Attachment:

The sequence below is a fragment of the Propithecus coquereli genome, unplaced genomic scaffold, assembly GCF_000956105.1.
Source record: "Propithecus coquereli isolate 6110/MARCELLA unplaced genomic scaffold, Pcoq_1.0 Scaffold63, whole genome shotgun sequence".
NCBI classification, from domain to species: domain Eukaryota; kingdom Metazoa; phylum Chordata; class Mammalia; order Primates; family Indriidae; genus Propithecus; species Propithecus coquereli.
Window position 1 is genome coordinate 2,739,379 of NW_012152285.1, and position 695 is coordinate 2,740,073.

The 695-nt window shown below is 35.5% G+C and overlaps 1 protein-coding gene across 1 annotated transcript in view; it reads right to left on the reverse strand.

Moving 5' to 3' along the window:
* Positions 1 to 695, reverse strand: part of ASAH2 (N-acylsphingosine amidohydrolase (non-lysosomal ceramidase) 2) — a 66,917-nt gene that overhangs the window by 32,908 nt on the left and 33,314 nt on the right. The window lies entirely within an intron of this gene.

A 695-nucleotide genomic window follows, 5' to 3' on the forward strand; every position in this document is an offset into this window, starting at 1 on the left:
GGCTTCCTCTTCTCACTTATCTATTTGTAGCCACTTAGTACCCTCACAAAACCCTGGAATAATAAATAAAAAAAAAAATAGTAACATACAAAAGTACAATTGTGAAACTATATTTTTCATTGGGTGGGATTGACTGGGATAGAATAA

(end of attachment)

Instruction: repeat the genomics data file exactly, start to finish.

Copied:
The sequence below is a fragment of the Propithecus coquereli genome, unplaced genomic scaffold, assembly GCF_000956105.1.
Source record: "Propithecus coquereli isolate 6110/MARCELLA unplaced genomic scaffold, Pcoq_1.0 Scaffold63, whole genome shotgun sequence".
NCBI classification, from domain to species: domain Eukaryota; kingdom Metazoa; phylum Chordata; class Mammalia; order Primates; family Indriidae; genus Propithecus; species Propithecus coquereli.
Window position 1 is genome coordinate 2,739,379 of NW_012152285.1, and position 695 is coordinate 2,740,073.

The 695-nt window shown below is 35.5% G+C and overlaps 1 protein-coding gene across 1 annotated transcript in view; it reads right to left on the reverse strand.

Moving 5' to 3' along the window:
* Positions 1 to 695, reverse strand: part of ASAH2 (N-acylsphingosine amidohydrolase (non-lysosomal ceramidase) 2) — a 66,917-nt gene that overhangs the window by 32,908 nt on the left and 33,314 nt on the right. The window lies entirely within an intron of this gene.

A 695-nucleotide genomic window follows, 5' to 3' on the forward strand; every position in this document is an offset into this window, starting at 1 on the left:
GGCTTCCTCTTCTCACTTATCTATTTGTAGCCACTTAGTACCCTCACAAAACCCTGGAATAATAAATAAAAAAAAAAATAGTAACATACAAAAGTACAATTGTGAAACTATATTTTTCATTGGGTGGGATTGACTGGGATAGAATAA